Maya Brenner is the type of woman for whom the word inspiring is an understatement. As CEO of the eponymous jewelry line Maya Brenner Designs, she’s the brains and creative force behind a company that has graced the pages of big-time magazines such as Lucky, InStyle, Cosmopolitan, and Glamour. Her designs are timeless; classic and chic with a hint of whimsy—and they’ve caught the eye of some of our favorite starlets from Rachel Bilson and Mandy Moore to Anne Hathaway and Salma Hayek. Even leading ladies have donned Maya’s jewelry on a number of TV shows including The Everygirl’s favorite, Sex and the City.
So what led her to where she is today? A leap of faith. Once a young social worker spending her days with substance-abusing teens, Maya turned to jewelry-making after hours for stress relief. It wasn’t long before people started to take notice of the one-of-a-kind pieces Maya was sporting—and soon after, her fledgling business slowly and steadily began to take shape.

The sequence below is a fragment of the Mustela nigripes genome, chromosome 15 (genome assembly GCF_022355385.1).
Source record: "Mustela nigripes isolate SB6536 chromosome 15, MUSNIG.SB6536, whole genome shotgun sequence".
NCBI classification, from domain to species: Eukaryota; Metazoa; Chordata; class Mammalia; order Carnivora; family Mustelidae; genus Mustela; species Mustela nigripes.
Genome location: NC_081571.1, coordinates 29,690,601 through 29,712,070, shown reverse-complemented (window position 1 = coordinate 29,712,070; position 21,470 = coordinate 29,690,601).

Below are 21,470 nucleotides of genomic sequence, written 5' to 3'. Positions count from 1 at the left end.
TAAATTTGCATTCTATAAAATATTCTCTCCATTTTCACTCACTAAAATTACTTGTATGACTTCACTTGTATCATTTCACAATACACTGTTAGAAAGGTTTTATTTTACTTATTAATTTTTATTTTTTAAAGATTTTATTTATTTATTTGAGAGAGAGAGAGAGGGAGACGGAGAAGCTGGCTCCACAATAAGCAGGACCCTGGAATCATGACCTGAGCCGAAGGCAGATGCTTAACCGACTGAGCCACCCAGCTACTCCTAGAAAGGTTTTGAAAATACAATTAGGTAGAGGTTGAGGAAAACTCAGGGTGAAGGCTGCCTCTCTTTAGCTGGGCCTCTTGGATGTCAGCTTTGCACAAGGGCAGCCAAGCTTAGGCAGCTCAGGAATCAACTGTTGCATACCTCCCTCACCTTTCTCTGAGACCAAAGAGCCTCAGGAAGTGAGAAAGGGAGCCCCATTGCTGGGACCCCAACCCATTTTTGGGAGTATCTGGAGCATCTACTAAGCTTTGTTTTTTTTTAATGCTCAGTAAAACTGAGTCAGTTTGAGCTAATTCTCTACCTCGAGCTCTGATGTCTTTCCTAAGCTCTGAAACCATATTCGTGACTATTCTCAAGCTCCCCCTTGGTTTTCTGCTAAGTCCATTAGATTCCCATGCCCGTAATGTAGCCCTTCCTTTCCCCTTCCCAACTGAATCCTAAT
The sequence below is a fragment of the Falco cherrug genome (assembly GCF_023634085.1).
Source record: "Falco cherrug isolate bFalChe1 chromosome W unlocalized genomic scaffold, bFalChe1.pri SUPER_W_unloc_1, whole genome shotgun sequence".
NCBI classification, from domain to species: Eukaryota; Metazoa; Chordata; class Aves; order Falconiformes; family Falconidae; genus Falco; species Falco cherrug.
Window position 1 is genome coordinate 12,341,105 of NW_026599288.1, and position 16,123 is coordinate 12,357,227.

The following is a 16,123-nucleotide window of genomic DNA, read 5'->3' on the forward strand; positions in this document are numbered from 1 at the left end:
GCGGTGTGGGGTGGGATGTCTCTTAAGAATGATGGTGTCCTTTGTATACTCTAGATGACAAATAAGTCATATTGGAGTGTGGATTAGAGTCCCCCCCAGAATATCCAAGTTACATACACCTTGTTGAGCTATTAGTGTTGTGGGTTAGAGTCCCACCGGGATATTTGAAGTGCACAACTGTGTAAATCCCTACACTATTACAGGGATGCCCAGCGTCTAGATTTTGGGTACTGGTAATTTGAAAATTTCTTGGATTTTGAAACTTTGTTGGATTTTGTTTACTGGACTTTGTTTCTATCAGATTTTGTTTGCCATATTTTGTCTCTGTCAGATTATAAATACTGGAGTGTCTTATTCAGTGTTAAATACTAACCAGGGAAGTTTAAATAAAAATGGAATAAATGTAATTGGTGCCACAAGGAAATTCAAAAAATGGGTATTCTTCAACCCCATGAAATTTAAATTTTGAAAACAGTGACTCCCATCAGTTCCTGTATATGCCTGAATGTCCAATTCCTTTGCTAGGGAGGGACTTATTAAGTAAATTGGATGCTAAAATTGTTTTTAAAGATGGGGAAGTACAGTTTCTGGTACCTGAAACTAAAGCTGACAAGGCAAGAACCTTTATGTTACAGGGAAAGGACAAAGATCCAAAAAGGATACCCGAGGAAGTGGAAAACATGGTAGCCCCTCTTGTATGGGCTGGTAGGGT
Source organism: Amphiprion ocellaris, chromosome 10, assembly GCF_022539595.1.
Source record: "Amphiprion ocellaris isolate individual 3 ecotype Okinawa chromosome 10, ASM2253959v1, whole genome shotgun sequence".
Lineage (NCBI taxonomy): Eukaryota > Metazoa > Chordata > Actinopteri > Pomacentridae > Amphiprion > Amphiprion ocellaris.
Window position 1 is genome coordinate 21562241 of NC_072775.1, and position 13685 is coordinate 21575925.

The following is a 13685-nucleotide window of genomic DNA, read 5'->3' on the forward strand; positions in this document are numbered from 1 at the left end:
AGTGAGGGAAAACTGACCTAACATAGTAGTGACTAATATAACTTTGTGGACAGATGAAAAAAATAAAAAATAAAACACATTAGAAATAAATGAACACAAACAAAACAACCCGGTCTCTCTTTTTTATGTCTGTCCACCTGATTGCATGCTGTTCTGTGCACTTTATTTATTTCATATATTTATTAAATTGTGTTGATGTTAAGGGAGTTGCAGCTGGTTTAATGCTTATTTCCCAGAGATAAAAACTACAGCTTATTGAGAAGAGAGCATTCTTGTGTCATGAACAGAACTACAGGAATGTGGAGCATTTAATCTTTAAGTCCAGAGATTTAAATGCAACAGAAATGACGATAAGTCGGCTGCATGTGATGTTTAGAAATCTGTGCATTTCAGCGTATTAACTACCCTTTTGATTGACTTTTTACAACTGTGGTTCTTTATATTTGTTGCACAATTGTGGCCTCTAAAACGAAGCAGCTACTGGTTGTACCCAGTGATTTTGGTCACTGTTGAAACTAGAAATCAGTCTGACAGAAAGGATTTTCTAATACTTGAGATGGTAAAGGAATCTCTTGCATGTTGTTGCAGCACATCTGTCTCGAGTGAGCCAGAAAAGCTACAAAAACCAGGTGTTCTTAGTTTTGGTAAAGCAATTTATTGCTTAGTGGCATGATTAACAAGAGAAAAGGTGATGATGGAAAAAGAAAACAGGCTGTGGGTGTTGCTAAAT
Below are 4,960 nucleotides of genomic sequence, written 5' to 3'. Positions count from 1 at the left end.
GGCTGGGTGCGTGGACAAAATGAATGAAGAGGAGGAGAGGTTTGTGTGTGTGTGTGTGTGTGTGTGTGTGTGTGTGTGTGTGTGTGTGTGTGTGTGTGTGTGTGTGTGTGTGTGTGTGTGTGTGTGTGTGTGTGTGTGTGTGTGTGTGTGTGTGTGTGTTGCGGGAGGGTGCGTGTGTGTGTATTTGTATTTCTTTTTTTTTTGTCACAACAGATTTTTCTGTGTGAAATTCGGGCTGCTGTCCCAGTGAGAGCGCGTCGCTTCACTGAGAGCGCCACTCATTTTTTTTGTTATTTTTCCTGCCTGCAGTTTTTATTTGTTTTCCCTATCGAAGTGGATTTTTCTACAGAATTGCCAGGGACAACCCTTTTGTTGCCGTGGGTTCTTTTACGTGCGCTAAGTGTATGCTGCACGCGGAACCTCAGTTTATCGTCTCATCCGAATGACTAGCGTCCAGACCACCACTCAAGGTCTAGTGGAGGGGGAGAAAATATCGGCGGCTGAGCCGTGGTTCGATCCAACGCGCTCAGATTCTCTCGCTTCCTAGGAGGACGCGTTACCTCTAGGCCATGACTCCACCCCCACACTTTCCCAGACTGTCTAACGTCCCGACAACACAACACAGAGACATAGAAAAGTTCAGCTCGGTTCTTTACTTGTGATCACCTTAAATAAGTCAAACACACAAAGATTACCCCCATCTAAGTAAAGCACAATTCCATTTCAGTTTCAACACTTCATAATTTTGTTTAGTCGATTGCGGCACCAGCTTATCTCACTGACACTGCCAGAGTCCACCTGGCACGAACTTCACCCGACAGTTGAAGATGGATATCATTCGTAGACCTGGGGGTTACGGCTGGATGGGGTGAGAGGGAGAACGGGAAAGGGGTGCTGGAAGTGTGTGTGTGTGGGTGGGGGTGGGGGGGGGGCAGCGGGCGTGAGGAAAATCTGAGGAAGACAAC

Now, a veteran in the field, Maya shares with you the road to discovering her passion, the business of running a start-up, and the importance of living what you love.
Name: Maya Brenner
Year you started Maya Brenner Designs: 1998
Educational background: Bachelor of Arts in Social Science from UC Irvine and a Master’s Degree in Social Work from Hunter College School of Social Work
What was your first job out of college and how long did you hold that position?
Just out of college, I took a job as a waitress at a beer pub in my hometown of Berkeley, California. I lived at home for a year and figured out that I wanted to move to NYC to pursue a higher degree in social work.
How and why did you decide to switch careers and pursue your creative passions?
I was a 25-year-old social worker living in New York City working with drug-addicted adolescents, so I started making jewelry at night to calm my nerves. I wore the necklaces and started getting stopped in the street with people asking to buy them. From that a business was born.